The Internet loves cats! That’s a given. But do you know what else “The Internet loves,” according to some recent headlines? Bacon, Joe Biden, spine-chilling Russian daredevil pics, making penguin sweaters, lists, bunnies eating fruit, videos of natural disasters, and hamster butts. Earlier this year, The Internet went nuts for Obama’s Mad Men reference in the State of the Union.
It’s not all love online, of course. The Internet is not pleased that Landon Donovan was left off the World Cup roster, for instance. Some might even say The Internet is mad right now—about everything. The Internet hates the Comcast–Time Warner cable merger, rich people, and Chris Brown. Recently, The Internet was disappointed that Malala Yousafzai didn’t win the Nobel Peace Prize and furious with Fox over the cancelation of Enlisted. Actually, in the latter instance, The Internet freaked out. And a few years ago, The Internet threw a righteous hissy fit about copyright and pie.
While The Internet was loving and hating all these things, and freaking out about TV shows, we’ve all taken to chirping at the office, or with friends on social media, about what “The Internet is saying” on any given day. When a famous person does something unexpected or embarrassing, we tweet or Gchat that “The Internet is going to lose its mind.” And in those cases when a tough-luck story goes viral and people around the world work together to help someone deserving of assistance, we say The Internet “did the right thing,” or “came through in a big way.”
But how can a nonliving thing “that connects computer networks and organizational computer facilities around the world” go nuts over something, or hate Chris Brown, or do the right thing? How can a system of interrelated computer networks love hamster butts? And why are we all using language to breathe life into some inanimate entity we use to play fantasy baseball and watch llamas prance around?
Our tendency to assign human qualities to the Internet—be it via news headlines, Twitter proclamations, or in-person lunchroom rants—is, of course, an example of what psychologists refer to as anthropomorphizing. We also do this with pets, hurricanes, cars, tech gadgets, and tons of other things, often without knowing it. “We humanize the stock market, for instance,” says Adam Waytz, a professor at Northwestern University’s Kellogg School of Management who has written extensively on why we anthropomorphize. “We talk about the Dow Jones climbing to a certain point. Economists will anthropomorphize the free market in general, and will consider the mind of the market or ask how the market is going to respond to something. Complex systems we like to anthropomorphize because thinking of them as humanlike seems to simplify them.”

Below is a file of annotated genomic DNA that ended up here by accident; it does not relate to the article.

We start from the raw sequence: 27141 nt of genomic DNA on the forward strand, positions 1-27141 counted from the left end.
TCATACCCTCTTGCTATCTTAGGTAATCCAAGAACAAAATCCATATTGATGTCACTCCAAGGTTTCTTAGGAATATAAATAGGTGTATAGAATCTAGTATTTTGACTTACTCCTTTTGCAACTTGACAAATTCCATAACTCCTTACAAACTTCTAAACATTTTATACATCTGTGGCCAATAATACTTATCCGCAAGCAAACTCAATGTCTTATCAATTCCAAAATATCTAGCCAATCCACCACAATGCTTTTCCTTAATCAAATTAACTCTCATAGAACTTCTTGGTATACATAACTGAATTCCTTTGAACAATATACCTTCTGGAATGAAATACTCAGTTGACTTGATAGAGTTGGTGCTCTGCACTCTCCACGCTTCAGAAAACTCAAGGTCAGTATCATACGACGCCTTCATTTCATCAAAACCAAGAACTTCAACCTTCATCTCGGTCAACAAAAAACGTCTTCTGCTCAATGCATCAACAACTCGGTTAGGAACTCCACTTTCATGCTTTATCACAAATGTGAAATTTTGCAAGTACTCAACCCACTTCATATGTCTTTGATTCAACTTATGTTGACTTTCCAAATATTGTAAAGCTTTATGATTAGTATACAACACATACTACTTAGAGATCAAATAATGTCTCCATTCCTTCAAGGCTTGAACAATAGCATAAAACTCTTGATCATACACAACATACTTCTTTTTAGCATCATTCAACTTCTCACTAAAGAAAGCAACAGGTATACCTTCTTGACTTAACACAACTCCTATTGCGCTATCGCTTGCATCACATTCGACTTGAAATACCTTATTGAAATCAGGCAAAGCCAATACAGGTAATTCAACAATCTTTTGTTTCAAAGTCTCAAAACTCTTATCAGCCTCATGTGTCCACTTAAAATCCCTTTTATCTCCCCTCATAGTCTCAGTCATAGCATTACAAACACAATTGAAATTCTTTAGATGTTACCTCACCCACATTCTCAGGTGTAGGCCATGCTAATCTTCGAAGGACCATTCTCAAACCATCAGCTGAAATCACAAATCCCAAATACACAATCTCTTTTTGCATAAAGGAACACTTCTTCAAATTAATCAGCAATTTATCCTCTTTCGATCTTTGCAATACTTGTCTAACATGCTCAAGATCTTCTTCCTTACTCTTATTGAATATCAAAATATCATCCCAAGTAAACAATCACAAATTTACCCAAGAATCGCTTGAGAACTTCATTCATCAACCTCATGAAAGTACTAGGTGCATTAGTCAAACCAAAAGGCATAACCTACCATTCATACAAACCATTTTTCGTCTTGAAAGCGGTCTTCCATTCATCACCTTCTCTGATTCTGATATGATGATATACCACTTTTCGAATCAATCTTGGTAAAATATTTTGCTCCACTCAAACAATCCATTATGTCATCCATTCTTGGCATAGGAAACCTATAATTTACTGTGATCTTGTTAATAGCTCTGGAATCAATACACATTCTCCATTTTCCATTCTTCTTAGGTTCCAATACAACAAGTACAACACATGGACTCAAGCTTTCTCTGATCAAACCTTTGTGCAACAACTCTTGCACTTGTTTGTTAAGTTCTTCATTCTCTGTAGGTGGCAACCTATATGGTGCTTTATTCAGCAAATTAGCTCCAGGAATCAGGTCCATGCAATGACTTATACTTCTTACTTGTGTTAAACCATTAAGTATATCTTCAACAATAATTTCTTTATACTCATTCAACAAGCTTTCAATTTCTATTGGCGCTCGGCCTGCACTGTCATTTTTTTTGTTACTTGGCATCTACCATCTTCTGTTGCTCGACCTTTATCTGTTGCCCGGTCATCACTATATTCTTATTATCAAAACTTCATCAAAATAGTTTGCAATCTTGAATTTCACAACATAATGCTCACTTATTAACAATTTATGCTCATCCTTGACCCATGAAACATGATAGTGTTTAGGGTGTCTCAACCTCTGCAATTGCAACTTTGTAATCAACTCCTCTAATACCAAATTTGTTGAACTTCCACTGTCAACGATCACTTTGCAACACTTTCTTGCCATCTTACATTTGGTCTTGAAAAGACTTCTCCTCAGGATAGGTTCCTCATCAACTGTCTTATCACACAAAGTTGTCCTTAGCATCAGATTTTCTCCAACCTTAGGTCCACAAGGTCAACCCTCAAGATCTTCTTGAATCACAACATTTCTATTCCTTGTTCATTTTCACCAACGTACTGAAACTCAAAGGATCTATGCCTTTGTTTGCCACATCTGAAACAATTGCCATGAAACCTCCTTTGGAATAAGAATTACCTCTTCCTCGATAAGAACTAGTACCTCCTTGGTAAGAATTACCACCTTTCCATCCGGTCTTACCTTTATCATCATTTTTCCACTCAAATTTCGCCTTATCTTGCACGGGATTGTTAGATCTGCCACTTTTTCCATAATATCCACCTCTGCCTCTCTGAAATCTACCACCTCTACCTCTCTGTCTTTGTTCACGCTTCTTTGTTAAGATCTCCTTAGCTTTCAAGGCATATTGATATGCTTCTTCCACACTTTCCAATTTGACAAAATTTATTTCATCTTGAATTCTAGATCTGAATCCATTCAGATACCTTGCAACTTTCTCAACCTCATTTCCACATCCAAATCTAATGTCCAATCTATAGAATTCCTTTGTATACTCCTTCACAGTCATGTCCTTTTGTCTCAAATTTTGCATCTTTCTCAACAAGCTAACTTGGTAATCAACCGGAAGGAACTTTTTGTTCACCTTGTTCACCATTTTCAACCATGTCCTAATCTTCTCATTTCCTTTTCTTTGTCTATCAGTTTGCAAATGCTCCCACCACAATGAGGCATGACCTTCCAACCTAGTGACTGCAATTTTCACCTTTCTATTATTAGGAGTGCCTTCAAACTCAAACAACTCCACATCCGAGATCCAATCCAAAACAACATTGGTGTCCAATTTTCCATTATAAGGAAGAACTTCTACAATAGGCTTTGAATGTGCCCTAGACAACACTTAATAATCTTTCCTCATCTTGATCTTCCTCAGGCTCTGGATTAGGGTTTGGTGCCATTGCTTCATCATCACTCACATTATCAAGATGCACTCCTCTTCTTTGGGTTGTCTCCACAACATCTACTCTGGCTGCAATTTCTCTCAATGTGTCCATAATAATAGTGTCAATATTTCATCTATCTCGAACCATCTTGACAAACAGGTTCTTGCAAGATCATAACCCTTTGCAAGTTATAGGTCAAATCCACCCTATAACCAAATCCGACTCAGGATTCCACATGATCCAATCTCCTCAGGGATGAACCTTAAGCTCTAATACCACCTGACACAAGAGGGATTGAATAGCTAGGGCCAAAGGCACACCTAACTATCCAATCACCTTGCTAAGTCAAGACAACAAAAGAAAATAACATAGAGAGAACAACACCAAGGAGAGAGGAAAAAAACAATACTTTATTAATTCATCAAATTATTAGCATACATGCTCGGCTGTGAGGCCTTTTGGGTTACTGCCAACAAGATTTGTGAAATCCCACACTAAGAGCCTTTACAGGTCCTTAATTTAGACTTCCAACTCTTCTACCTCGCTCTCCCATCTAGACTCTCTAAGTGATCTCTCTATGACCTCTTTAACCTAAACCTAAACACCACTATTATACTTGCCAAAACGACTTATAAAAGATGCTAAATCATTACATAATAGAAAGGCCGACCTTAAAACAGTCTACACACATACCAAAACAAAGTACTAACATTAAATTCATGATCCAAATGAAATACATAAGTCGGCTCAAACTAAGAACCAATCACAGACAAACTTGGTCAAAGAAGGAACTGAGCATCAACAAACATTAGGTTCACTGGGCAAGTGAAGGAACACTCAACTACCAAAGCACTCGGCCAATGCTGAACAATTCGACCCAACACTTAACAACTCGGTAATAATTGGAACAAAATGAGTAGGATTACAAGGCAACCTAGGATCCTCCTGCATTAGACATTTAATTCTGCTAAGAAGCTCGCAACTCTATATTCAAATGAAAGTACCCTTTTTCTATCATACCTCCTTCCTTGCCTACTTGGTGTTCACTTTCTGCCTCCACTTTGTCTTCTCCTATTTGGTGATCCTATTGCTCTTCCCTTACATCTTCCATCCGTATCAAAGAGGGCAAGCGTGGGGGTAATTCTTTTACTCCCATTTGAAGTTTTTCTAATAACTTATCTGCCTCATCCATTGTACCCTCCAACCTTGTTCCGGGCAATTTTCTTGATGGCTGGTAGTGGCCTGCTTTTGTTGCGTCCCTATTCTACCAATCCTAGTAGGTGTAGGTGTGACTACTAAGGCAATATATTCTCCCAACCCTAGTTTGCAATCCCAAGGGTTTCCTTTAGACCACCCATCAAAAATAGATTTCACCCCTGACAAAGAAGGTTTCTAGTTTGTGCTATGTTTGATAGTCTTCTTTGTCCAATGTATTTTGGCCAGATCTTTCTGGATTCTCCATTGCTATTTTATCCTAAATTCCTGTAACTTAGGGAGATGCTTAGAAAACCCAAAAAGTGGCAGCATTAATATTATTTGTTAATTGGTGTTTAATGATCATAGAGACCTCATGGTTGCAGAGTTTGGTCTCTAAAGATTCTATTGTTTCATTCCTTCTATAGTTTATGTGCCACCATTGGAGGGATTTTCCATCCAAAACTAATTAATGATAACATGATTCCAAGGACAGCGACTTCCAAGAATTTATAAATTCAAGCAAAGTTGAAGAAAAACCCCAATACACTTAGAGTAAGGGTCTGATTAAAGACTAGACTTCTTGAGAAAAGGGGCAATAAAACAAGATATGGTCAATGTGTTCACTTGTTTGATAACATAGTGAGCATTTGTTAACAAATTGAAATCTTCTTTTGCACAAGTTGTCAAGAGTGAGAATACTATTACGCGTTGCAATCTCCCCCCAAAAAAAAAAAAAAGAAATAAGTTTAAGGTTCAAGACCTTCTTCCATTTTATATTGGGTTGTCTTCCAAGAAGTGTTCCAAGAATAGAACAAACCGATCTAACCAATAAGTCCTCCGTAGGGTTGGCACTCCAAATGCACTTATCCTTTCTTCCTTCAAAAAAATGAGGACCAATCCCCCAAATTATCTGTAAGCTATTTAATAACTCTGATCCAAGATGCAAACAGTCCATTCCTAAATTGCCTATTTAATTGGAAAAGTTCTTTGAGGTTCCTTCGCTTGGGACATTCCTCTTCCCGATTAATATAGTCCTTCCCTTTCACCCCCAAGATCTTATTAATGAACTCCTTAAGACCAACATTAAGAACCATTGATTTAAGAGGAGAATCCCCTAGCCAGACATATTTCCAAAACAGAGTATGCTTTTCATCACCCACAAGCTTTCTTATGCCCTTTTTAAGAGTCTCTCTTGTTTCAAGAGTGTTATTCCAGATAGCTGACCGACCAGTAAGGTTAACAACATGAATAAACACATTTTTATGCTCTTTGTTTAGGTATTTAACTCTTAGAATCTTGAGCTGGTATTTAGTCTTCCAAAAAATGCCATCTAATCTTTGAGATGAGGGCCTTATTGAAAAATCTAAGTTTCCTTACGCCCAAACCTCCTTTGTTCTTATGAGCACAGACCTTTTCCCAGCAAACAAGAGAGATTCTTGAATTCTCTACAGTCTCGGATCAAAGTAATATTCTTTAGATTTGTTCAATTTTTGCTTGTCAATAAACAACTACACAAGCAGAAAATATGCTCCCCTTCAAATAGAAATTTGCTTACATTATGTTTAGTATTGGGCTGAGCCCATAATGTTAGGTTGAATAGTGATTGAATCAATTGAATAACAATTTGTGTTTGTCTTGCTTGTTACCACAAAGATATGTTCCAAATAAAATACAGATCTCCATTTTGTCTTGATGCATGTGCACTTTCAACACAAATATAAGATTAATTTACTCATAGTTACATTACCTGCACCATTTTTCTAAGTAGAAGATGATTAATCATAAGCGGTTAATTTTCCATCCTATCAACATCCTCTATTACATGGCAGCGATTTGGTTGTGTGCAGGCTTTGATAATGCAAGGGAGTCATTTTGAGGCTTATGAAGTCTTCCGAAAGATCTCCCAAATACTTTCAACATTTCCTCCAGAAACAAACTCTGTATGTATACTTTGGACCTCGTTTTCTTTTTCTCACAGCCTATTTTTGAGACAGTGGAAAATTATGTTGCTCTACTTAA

Because the Internet is highly complex, it’s no surprise that we resort to anthropomorphizing it, rather than digging deeper into how and why things happen as they do online. When we say “The Internet loves making penguin sweaters,” or “The Internet came up big for that bullied bus driver,” sometimes we’re just editing down a complex series of events or interactions that played out online, and talking about the sum total of those events in a way that people will best and most quickly understand. Rather than getting into precisely how and why a penguin-sweater-making craze may have taken hold with some subset of the online world, we use the anthropomorphizing shorthand and don’t really worry about trying to understand it more thoroughly.
But there are other reasons we do this. We also humanize things to create an emotional bond with them. “We have this inherent need to belong, connect, and affiliate,” Waytz says, adding that the main reason we anthropomorphize pets is because they offer us the potential for friendship. Not surprisingly, the more time we spend alone, the more likely we are to partake in such endeavors. “When people’s connections with humans are lacking,” Waytz says, “they will turn to nonhumans, and treat them as humanlike affiliates.” In that sense, anthropomorphizing the Internet often involves a social component. “People conflate the Internet with social connection. I think that some people understand that the Internet is a means by which you can attain social connection, but I think some people don’t distinguish between the Internet as a vessel and the Internet as a friend in itself.”
None of this is to suggest that we’ve all become basement-dwelling, antisocial simpletons who have taken to humanizing the Internet because we’ve lost the capacity to distinguish living human beings from machines, or that our current anthropomorphic tendencies are unprecedented. Our parents and grandparents often resorted to humanizing terms when noting that the newspaper or TV “said” this or that. More generally, according to Josh Roiland, a visiting professor in the University of Notre Dame’s Department of American Studies who specializes in the history of news media, we’ve been giving human qualities to “The Media” since at least the middle of the 20th century. Phrases such as “The Media said X” or “The Media went nuts over Y” have long provided a convenient shorthand and functioned much the way we currently use “The Internet.” Suggesting that the Internet is of one mind about something neglects the existence of dissenting voices online—and past and present anthropomorphizing of the media, Roiland says, often “conflates the partisan rants on various evening cable news channels with the day-to-day professionalism and objectivity exalted in newsrooms across America.”
In other words, when we talk about giant, multidimensional information delivery systems this way, we squeeze out divergent perspectives: One anthropomorphized entity has acted in a very specific way, we declare, and that’s that.